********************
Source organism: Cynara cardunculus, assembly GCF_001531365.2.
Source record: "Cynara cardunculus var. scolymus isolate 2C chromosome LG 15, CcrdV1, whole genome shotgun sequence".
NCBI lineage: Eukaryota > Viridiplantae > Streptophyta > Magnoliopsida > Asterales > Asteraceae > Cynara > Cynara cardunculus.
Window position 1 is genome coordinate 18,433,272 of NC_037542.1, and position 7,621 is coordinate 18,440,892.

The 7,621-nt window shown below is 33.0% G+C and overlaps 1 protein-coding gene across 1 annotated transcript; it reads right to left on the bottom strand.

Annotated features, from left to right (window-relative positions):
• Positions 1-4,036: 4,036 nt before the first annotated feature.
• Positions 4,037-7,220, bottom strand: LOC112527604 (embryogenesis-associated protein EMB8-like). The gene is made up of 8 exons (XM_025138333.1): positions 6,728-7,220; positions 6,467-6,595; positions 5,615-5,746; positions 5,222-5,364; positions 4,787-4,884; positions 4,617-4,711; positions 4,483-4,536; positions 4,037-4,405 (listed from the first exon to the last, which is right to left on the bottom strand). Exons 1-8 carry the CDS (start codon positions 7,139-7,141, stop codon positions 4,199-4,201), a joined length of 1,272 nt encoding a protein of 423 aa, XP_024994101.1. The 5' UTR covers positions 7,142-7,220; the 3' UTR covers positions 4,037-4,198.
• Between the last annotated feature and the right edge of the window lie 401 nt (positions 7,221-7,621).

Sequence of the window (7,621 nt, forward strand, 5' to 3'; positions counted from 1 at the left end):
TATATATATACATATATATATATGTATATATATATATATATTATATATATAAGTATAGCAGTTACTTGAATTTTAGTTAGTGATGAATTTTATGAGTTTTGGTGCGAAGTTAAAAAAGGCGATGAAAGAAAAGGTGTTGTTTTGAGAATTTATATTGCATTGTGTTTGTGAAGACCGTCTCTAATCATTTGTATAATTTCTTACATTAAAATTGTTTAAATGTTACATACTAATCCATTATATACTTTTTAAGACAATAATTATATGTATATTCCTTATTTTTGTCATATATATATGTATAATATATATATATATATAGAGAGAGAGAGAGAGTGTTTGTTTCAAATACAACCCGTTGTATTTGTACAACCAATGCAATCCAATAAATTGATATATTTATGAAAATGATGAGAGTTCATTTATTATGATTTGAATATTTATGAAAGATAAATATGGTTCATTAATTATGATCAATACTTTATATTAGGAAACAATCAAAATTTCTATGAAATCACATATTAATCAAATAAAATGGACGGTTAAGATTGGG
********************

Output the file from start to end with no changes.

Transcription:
Source organism: Cynara cardunculus, assembly GCF_001531365.2.
Source record: "Cynara cardunculus var. scolymus isolate 2C chromosome LG 15, CcrdV1, whole genome shotgun sequence".
NCBI lineage: Eukaryota > Viridiplantae > Streptophyta > Magnoliopsida > Asterales > Asteraceae > Cynara > Cynara cardunculus.
Window position 1 is genome coordinate 18,433,272 of NC_037542.1, and position 7,621 is coordinate 18,440,892.

The 7,621-nt window shown below is 33.0% G+C and overlaps 1 protein-coding gene across 1 annotated transcript; it reads right to left on the bottom strand.

Annotated features, from left to right (window-relative positions):
• Positions 1-4,036: 4,036 nt before the first annotated feature.
• Positions 4,037-7,220, bottom strand: LOC112527604 (embryogenesis-associated protein EMB8-like). The gene is made up of 8 exons (XM_025138333.1): positions 6,728-7,220; positions 6,467-6,595; positions 5,615-5,746; positions 5,222-5,364; positions 4,787-4,884; positions 4,617-4,711; positions 4,483-4,536; positions 4,037-4,405 (listed from the first exon to the last, which is right to left on the bottom strand). Exons 1-8 carry the CDS (start codon positions 7,139-7,141, stop codon positions 4,199-4,201), a joined length of 1,272 nt encoding a protein of 423 aa, XP_024994101.1. The 5' UTR covers positions 7,142-7,220; the 3' UTR covers positions 4,037-4,198.
• Between the last annotated feature and the right edge of the window lie 401 nt (positions 7,221-7,621).

Sequence of the window (7,621 nt, forward strand, 5' to 3'; positions counted from 1 at the left end):
TATATATATACATATATATATATGTATATATATATATATATTATATATATAAGTATAGCAGTTACTTGAATTTTAGTTAGTGATGAATTTTATGAGTTTTGGTGCGAAGTTAAAAAAGGCGATGAAAGAAAAGGTGTTGTTTTGAGAATTTATATTGCATTGTGTTTGTGAAGACCGTCTCTAATCATTTGTATAATTTCTTACATTAAAATTGTTTAAATGTTACATACTAATCCATTATATACTTTTTAAGACAATAATTATATGTATATTCCTTATTTTTGTCATATATATATGTATAATATATATATATATATAGAGAGAGAGAGAGAGTGTTTGTTTCAAATACAACCCGTTGTATTTGTACAACCAATGCAATCCAATAAATTGATATATTTATGAAAATGATGAGAGTTCATTTATTATGATTTGAATATTTATGAAAGATAAATATGGTTCATTAATTATGATCAATACTTTATATTAGGAAACAATCAAAATTTCTATGAAATCACATATTAATCAAATAAAATGGACGGTTAAGATTGGG